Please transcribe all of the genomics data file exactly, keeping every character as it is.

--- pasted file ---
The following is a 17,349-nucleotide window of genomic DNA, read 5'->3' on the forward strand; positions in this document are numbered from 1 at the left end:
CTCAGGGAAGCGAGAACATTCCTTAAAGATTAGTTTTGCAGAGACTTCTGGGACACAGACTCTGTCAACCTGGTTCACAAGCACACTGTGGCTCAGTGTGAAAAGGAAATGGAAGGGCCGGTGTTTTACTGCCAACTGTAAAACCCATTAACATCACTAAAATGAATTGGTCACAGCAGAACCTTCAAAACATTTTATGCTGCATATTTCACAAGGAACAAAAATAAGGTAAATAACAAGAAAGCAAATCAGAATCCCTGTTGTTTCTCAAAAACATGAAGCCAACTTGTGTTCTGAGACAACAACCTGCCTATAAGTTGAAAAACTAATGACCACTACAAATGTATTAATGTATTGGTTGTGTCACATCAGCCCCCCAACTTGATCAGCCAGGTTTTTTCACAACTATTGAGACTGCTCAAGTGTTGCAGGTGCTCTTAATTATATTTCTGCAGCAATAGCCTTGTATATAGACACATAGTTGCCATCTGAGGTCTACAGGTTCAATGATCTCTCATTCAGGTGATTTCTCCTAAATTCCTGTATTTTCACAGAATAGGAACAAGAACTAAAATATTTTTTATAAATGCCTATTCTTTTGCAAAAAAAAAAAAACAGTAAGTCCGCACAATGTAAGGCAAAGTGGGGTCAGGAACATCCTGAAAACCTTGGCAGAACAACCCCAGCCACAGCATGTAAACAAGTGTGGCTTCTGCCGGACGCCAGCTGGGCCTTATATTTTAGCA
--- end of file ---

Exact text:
The following is a 17,349-nucleotide window of genomic DNA, read 5'->3' on the forward strand; positions in this document are numbered from 1 at the left end:
CTCAGGGAAGCGAGAACATTCCTTAAAGATTAGTTTTGCAGAGACTTCTGGGACACAGACTCTGTCAACCTGGTTCACAAGCACACTGTGGCTCAGTGTGAAAAGGAAATGGAAGGGCCGGTGTTTTACTGCCAACTGTAAAACCCATTAACATCACTAAAATGAATTGGTCACAGCAGAACCTTCAAAACATTTTATGCTGCATATTTCACAAGGAACAAAAATAAGGTAAATAACAAGAAAGCAAATCAGAATCCCTGTTGTTTCTCAAAAACATGAAGCCAACTTGTGTTCTGAGACAACAACCTGCCTATAAGTTGAAAAACTAATGACCACTACAAATGTATTAATGTATTGGTTGTGTCACATCAGCCCCCCAACTTGATCAGCCAGGTTTTTTCACAACTATTGAGACTGCTCAAGTGTTGCAGGTGCTCTTAATTATATTTCTGCAGCAATAGCCTTGTATATAGACACATAGTTGCCATCTGAGGTCTACAGGTTCAATGATCTCTCATTCAGGTGATTTCTCCTAAATTCCTGTATTTTCACAGAATAGGAACAAGAACTAAAATATTTTTTATAAATGCCTATTCTTTTGCAAAAAAAAAAAAACAGTAAGTCCGCACAATGTAAGGCAAAGTGGGGTCAGGAACATCCTGAAAACCTTGGCAGAACAACCCCAGCCACAGCATGTAAACAAGTGTGGCTTCTGCCGGACGCCAGCTGGGCCTTATATTTTAGCA